Try This if Your Hearing Aids Are Starting to Sound Weak

Woman holding ear because her hearing aid isn't working.

Your hearing aids aren’t sounding right even though you recently changed the batteries. Things just sound off, like they’re a little bit dull and far away. It seems like some of the sound is lacking. When you research the situation, a battery issue seems to be the probable cause. And that’s irritating because you’re really diligent about placing your hearing aid on the charging platform before you go to bed every night.

But here you are with some friends and you can’t really hear their conversation. This is precisely the scenario you bought hearing aids to avoid. Before you get too upset with your hearing aids, there’s one more cause for this weak sound you might want to check out: your own earwax.

A Residence in Your Ears

Your hearing aids live in your ear, usually. Even when you wear an over-the-ear design, there’s at least contact with your ear canal. And for ideal efficiency, other versions have been designed to be positioned directly in the ear canal. Wherever your hearing aid is situated, it will be close to an ever-present neighbor: earwax.

Earwax Guards

Now, earwax does a lot of important things for the health of your ears (many studies have shown that earwax actually has anti-fungal and antibacterial qualities that can help prevent many infections). So earwax can actually be a good thing.

But earwax and hearing aids don’t always work together quite as well–the moisture in earwax, in particular, can impact the normal operation of hearing aids. The good thing is, that earwax is predictable and manufacturers are well aware of it.

So modern hearing aids have shields, referred to as wax guards, created to keep earwax from interfering with the normal function of your device. And those wax guards could be what’s causing the “weak” sound.

Things to Know About Wax Guards

A wax guard is a small piece of technology that is incorporated into your hearing aid. Wax can’t go through but sound can. Wax guards are important for your hearing aid to continue working properly. But issues can be created by the wax guard itself in some situations:

  • It’s time for a professional clean and check: In order to be certain that your hearing aid is functioning properly, it needs to be cleaned once per year. You should also consider getting your hearing examined on a regular basis to make sure your hearing hasn’t changed at all.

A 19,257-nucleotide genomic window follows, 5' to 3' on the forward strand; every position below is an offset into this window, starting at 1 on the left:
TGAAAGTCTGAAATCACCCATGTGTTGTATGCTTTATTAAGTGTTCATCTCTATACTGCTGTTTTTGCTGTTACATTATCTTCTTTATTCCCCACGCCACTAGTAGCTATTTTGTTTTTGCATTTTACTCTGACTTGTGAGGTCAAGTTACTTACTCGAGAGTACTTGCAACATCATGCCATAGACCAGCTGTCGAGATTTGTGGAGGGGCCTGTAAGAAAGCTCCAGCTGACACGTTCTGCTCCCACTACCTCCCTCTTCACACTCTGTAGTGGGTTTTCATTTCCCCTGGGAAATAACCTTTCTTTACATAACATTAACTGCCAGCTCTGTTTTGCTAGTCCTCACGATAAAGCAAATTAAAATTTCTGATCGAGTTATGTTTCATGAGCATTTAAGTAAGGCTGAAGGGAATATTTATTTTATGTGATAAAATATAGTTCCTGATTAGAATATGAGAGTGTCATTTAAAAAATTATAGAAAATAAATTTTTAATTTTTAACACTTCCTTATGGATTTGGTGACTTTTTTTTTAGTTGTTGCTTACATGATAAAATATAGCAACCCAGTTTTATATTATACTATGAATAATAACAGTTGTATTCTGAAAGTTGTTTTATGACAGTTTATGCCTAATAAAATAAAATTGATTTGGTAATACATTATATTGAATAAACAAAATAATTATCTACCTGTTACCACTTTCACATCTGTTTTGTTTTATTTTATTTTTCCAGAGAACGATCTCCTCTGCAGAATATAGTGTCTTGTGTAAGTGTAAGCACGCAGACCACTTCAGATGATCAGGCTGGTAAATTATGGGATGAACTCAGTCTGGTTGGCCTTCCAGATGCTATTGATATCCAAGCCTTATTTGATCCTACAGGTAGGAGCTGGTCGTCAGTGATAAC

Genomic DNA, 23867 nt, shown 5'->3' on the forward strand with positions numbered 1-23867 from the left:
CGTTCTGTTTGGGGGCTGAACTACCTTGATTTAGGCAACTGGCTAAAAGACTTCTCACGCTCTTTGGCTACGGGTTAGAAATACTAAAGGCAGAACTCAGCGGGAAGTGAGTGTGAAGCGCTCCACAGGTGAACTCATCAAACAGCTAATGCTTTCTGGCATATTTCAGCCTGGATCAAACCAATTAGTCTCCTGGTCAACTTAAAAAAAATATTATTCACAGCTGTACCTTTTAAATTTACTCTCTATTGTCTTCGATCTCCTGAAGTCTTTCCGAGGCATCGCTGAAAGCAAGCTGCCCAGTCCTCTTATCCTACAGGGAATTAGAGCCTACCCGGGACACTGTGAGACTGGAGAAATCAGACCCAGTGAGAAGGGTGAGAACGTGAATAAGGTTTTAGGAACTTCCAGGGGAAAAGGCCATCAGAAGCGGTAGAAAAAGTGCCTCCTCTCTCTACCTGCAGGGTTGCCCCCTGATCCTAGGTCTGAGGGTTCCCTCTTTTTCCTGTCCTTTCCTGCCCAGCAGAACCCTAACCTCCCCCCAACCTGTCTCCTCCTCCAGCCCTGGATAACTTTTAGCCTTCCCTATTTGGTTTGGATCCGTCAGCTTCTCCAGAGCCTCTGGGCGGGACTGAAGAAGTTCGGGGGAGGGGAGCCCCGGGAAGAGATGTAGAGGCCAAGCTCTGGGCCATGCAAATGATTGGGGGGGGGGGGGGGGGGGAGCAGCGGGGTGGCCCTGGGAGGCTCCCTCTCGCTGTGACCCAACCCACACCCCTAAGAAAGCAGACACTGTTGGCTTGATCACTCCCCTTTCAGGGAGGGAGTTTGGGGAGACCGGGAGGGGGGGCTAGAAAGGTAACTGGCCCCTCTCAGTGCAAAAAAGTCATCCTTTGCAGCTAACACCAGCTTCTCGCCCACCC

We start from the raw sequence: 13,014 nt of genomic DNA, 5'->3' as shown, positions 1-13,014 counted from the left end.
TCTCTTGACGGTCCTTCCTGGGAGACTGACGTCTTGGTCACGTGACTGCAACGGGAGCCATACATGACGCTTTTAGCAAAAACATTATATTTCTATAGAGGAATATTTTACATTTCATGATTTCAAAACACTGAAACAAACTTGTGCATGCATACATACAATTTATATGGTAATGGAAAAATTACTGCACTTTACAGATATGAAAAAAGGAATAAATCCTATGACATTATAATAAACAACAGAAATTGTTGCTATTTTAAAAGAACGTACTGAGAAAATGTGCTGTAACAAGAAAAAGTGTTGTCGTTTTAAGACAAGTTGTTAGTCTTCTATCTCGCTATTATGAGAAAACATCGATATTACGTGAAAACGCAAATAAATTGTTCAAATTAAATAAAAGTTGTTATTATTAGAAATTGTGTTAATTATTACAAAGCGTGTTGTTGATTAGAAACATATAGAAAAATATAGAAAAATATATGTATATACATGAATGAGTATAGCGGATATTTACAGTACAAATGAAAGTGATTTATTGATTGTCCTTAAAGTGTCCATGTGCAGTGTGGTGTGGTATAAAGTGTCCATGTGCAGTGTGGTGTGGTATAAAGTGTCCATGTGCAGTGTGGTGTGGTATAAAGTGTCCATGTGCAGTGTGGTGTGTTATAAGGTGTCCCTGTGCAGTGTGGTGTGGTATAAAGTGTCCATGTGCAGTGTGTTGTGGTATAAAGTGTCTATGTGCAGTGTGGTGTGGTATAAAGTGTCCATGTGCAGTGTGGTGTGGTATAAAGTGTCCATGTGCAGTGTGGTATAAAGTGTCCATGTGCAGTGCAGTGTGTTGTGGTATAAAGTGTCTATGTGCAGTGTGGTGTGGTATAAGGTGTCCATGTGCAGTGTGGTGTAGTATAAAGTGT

• You’ve replaced your wax guard with the wrong model: Every model and maker has a different wax guard. If you get the wrong model for your particular hearing aid, your device’s functions might be impaired, and that may result in the hearing aid sounding “weak.”
  • It’s been too long since the wax guard has been changed: Wax guards need replacing like any other filter. A wax guard can only be cleaned so much. You might have to get a new wax guard if cleaning no longer works (you can purchase a special toolkit to make this process smoother).
  • It’s been too long since the wax guard has been cleaned: Cleaning your wax guard should be a monthly (or so) maintenance routine. A wax guard filters out the wax but sometimes it gets clogged and like any type of filter, it has to be cleaned. Sound waves can be blocked if earwax is clogging up the wax guard and on occasion, you will need to clean it.
  • You have a dirty hearing aid shell: When you’re switching your earwax guard, it’s essential that your hearing aid shell be correctly cleaned as well. If earwax is covering your hearing aid, it’s feasible, while you’re swapping out the wax guard, some of the earwax gets into the interior of the hearing aid (and this would obviously hamper the efficiency of your hearing aids).

If you buy a new hearing aid guard, it will likely come with instructions, so it’s a good idea to follow those instructions the best you can.

I Changed my Wax Guard, What’s Next?

You should observe much better sound quality after you change your wax guard. Hearing and following discussions should be much easier. And if you’ve been coping with inferior sound quality from your hearing aids, this can be quite a relief.

There’s undoubtedly a learning curve with regards to maintaining any specialized device like hearing aids. So just remember: It’s probably time to replace your wax guard if the sound quality of your hearing aid is weak even when the battery is fully charged.

The site information is for educational and informational purposes only and does not constitute medical advice. To receive personalized advice or treatment, schedule an appointment.


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